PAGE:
FORT WORTH (CBSDFW.com) – The T’s Board of Directors voted to change its advertising policy Wednesday.
The Fort Worth Transportation Authority will no longer allow religious-themed ads to appear on its buses.READ MORE: Family Of 'Kind, Loving' Man Shot By Stray Bullet Into Apartment, Struggling With Senseless Death
The decision comes after The T sold ad space on four of its buses to the atheist group The Dallas Fort Worth Coalition of Reason.
The banner read “Millions of Americans are good without God”.
“We wanted to do two things: to attract people to ourselves and let people know we’re not demons.” Said Terry McDonald, President of the Coalition.
Before the campaign even rolled out there was a public backlash from some religious leaders and bus riders.
“True, everyone has an opinion,” said bus rider Brenda Price, “but I wouldn’t ride the bus, I wouldn’t ride THAT bus.”
“I don’t think they should put that kind of stuff out there,” said Chris Medved, who rides the bus every day. “It’s too much controversy on public transportation. ”
In early December, when the ads were purchased, The T’S advertising policy allowed for religious-oriented banners.
Numerous Christian ads also adorn the company’s fleet.
“We’ve had religious ads and one non-religious ad,” said Joan Hunter, spokesperson for The T. “It’s an appreciation of freedom of speech.”
Some religious leaders called for a bus boycott, but Hunter said it did not have a noticeable impact.READ MORE: Dallas Cowboys Reach Multi-Year Deal With Star Quarterback Dak Prescott
Others bought ad space on the same buses.
The morning team at Christian radio station 90.9 KCBI took a different approach.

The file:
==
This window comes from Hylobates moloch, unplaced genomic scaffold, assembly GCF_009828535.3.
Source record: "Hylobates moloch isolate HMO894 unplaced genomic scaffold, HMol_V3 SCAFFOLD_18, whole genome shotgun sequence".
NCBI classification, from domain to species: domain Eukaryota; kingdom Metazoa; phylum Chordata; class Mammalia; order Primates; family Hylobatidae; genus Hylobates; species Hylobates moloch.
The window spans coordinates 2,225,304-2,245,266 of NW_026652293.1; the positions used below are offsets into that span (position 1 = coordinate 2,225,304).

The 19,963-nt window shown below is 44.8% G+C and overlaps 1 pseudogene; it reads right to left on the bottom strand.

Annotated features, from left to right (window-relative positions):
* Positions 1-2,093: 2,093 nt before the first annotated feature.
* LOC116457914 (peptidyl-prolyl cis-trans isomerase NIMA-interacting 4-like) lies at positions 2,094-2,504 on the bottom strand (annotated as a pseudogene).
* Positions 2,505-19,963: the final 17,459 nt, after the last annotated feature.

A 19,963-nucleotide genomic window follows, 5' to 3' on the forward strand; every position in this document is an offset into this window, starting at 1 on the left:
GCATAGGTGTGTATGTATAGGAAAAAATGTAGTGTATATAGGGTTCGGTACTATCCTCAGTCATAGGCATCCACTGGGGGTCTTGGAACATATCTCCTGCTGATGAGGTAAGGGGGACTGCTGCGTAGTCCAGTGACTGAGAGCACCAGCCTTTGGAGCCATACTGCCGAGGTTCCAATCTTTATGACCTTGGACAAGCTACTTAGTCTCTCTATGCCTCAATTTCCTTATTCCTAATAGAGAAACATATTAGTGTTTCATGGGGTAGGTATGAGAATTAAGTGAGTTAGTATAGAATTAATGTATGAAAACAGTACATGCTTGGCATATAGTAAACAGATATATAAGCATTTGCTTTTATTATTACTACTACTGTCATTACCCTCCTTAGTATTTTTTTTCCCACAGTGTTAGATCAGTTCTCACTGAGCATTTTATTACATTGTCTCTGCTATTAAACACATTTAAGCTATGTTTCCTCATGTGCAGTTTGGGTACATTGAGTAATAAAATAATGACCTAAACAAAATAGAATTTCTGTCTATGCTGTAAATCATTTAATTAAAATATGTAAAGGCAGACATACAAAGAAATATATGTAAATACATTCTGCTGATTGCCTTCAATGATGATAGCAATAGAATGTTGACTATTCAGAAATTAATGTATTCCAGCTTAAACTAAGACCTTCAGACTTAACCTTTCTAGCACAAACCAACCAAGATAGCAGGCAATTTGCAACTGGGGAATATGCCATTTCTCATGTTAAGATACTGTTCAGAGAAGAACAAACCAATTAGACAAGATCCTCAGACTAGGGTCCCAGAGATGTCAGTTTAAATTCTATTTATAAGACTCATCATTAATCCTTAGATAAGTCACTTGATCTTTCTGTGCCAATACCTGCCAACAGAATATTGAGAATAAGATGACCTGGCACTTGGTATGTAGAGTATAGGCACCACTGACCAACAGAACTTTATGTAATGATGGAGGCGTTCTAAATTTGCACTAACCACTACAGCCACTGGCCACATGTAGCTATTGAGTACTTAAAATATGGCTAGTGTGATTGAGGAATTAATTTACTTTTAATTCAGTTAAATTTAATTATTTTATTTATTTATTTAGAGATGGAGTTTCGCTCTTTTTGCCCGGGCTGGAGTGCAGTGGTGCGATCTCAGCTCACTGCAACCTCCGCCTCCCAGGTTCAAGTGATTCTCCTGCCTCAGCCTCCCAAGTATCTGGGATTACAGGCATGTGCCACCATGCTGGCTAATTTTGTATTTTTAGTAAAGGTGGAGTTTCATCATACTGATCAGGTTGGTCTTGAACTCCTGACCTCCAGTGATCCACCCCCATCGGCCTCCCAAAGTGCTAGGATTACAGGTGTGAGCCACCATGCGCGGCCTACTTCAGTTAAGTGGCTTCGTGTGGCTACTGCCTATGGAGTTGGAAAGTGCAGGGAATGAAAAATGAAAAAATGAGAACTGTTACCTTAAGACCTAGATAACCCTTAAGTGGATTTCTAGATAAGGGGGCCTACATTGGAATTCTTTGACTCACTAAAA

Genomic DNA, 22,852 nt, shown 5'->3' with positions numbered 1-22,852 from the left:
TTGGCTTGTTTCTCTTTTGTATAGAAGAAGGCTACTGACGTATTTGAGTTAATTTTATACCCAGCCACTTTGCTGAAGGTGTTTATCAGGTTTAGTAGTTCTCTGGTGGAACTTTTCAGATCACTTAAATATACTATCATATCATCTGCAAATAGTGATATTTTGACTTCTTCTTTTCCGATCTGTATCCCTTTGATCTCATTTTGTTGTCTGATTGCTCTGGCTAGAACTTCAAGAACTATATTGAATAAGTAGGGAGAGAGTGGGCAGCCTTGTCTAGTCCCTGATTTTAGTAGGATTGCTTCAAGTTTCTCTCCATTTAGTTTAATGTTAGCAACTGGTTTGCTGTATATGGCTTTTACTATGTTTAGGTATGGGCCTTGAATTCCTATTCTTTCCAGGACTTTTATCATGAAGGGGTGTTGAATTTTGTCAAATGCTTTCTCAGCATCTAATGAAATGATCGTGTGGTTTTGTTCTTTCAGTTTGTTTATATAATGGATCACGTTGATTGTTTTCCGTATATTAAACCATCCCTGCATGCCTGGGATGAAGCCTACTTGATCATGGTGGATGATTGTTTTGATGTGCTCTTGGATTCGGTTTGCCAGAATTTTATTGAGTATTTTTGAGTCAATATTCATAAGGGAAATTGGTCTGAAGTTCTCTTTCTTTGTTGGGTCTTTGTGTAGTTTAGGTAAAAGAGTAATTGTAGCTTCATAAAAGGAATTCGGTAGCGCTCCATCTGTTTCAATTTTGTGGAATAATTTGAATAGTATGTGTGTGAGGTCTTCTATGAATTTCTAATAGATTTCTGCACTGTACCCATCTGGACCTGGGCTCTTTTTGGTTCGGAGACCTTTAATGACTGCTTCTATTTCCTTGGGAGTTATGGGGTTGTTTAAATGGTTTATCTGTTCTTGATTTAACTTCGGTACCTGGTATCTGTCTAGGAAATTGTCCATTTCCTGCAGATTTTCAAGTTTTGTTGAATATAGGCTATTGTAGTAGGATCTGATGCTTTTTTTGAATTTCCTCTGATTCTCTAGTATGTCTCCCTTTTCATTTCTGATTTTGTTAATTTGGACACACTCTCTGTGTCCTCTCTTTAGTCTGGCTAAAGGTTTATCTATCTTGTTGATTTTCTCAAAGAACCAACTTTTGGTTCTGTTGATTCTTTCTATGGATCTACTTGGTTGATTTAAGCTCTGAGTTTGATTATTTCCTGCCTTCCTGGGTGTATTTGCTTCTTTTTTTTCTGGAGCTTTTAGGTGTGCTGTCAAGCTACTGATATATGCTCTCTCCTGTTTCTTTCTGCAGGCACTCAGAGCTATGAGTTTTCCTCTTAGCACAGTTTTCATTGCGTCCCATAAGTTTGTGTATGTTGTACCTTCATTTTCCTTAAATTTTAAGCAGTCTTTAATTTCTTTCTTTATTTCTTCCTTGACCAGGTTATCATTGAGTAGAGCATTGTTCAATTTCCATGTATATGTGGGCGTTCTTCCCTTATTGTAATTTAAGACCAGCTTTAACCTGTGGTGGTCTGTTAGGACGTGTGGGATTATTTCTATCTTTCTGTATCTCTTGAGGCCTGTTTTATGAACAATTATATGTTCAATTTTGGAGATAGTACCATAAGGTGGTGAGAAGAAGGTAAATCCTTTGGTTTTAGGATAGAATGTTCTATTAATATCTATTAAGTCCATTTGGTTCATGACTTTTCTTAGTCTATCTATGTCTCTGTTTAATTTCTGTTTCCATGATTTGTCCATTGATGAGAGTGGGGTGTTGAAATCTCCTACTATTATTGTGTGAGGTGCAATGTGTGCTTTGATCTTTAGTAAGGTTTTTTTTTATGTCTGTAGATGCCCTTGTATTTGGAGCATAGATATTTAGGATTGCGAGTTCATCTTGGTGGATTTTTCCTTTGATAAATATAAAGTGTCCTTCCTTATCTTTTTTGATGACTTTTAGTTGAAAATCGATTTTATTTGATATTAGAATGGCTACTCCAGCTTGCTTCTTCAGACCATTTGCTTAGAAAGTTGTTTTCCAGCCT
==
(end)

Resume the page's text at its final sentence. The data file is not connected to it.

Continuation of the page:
“We at KCBI made the conscious decision to be on the offensive this year, and to keep Christ in Christmas,” said morning show host Jim Wilson. “We thought this would be the best and most positive way to do that, by singing Christmas carols on the buses.”
The KCBI team said they’d support the board in removing all religious ads from buses, as did the Coalition of Reason.
Dallas’ public transportation system, DART, already prohibits religious advertisements of any kind.
“We are for the separation of church and state,”McDonald said. “I think most of my members would support a decision to make all of the public transportation religion free.”
“We do believe in freedom of speech,” said Terri Barrett, of the KCBI morning team, “but we also appreciate the fact that like DART did, where they said they don’t want to be a forum for public discussion they’d rather just be a transit company. That might be the best approach for The T.”
The policy change is effective immediately. Any ads currently running can remain until the contracts expire. The latest contract expires December 31, 2010.
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